ECB adds ‘moral hazard’ to emergency liquidity assistance rules

ECB adds ‘moral hazard’ to emergency liquidity assistance rules

The European Central Bank warned that “moral hazard” could be a reason to object to the emergency liquidity assistance it allows lenders to access, just a day after it tightened conditions on the aid for Greece.

The Eurosystem’s functioning could be disrupted by “provision of ELA at overly generous conditions, which, in turn, could increase the risk of moral hazard on the side of financial institutions or responsible authorities,” the ECB said in a document published on its website Tuesday. “The objective of ELA is to support solvent credit institutions facing temporary liquidity problems. It is not a monetary-policy instrument.”

The document on the ECB’s financial-risk management clarifies the conditions surrounding emergency bank aid at a time when policy makers are restricting the provision of such funding to Greek banks. The reference to moral hazard indicates that officials are worried that bending the liquidity rules for Greece, as the country heads for a possible default, may lead future recipients to act less responsibly.

On Monday, the ECB increased the discounts on collateral for lenders receiving ELA from the Bank of Greece. That makes it more difficult for banks to access the funds that have kept them alive as deposit withdrawals accelerated amid uncertainty over the country’s place in the euro.

While the risk of ELA is nominally borne by the national central bank that provides it, the Frankfurt-based ECB has broad discretion over the terms. The new document didn’t specify what would quantify “overly generous” provision.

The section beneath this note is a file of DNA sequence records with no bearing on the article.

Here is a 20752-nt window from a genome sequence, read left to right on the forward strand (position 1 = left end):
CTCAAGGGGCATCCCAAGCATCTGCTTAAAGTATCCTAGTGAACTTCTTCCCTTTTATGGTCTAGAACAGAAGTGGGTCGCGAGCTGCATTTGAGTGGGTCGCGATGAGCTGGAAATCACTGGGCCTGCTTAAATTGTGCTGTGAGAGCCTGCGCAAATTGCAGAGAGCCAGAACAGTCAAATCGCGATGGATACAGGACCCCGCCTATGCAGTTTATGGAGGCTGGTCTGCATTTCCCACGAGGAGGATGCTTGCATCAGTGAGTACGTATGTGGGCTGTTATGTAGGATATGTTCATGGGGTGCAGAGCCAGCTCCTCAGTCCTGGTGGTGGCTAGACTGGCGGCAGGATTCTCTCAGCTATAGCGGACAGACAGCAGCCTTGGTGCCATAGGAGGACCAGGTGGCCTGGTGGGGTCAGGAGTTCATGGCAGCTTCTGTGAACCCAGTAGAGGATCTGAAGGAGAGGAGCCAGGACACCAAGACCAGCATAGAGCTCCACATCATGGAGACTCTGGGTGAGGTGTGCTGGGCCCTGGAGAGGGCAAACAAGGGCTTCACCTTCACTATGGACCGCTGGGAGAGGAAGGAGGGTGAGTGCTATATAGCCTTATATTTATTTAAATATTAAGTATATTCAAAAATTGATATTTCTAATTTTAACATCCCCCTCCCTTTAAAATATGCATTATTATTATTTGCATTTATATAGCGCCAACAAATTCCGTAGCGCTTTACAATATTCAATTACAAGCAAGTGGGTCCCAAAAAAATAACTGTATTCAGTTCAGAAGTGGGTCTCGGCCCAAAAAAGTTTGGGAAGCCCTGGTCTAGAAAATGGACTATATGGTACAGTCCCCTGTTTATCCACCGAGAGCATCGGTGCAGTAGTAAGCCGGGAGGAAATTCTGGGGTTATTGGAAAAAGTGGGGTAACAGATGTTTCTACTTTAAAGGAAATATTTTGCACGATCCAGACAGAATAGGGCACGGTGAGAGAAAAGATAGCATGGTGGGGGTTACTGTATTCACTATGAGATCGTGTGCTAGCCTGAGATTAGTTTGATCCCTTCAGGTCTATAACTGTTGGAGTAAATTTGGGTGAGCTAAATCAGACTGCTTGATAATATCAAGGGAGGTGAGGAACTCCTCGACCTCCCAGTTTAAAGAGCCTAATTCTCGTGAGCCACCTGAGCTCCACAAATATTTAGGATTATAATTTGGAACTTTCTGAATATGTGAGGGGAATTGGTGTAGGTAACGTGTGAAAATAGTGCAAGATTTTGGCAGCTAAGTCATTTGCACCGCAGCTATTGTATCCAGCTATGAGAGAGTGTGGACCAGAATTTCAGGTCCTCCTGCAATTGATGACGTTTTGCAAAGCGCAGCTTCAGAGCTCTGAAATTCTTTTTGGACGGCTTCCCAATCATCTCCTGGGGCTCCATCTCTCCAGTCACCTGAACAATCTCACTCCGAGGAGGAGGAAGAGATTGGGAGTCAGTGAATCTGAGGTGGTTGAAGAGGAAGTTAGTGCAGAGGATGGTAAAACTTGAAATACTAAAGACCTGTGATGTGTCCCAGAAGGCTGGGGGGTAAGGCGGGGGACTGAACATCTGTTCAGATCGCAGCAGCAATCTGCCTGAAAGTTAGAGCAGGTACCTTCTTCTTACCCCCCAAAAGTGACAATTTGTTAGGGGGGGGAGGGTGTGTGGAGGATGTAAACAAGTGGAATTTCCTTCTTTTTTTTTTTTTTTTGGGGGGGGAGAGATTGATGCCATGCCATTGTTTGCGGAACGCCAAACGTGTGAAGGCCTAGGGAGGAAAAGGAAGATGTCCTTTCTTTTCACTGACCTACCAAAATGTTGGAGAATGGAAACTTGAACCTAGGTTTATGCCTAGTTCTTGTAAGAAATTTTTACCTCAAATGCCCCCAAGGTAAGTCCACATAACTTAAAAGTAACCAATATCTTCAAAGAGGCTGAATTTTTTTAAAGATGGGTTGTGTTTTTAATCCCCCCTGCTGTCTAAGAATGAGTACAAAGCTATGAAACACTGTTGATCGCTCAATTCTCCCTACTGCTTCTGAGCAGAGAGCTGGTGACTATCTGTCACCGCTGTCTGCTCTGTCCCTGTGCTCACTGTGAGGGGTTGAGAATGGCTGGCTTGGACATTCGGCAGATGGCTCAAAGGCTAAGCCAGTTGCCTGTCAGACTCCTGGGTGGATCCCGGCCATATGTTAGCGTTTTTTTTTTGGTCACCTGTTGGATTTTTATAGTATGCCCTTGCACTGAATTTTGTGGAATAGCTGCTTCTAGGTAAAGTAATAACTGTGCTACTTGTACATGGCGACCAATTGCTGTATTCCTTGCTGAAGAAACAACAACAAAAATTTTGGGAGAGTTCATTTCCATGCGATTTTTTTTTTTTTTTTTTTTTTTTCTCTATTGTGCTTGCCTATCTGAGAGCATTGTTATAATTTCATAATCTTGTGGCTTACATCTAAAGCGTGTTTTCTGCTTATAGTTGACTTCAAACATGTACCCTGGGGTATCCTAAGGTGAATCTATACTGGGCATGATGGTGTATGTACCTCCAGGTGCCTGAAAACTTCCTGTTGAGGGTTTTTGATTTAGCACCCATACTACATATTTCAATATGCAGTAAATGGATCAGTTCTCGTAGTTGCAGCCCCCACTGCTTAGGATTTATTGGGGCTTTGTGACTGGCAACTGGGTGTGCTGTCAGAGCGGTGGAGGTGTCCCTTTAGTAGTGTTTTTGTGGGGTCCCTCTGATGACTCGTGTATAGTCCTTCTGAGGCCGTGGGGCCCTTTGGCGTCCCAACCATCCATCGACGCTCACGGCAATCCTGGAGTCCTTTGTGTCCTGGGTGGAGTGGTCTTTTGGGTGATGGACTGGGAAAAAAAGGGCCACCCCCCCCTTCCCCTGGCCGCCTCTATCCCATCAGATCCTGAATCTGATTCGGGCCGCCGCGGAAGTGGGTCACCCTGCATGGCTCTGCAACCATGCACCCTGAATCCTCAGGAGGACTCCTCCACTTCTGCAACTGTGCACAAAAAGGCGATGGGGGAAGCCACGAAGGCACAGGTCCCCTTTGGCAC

Policy threat

An older public version of the ECB’s rules stated that ELA recipients should be solvent and that the funding shouldn’t “interfere with the objectives and tasks of the Eurosystem.” The new document goes further.

The ECB said ELA shouldn’t represent “a threat to the singleness of monetary policy,” or “a threat to the implementation of monetary policy, for example by making the steering of short-term rates more difficult.”

ELA also shouldn’t be “a threat to the financial independence of the national central bank, for instance if ELA was not provided against sufficient collateral to safeguard such independence,” it said.

The ECB reiterated a key limit on its freedom of action, namely the provision in European treaties that prevents it from funding governments. ELA should not give rise to “an obvious concern about a possible breach of the monetary financing prohibition,” it said.

In 2014, the ECB said it was concerned about the risk of monetary financing implied in an arrangement introduced by the Irish central bank, which replaced collateral posted against ELA loans for government bonds.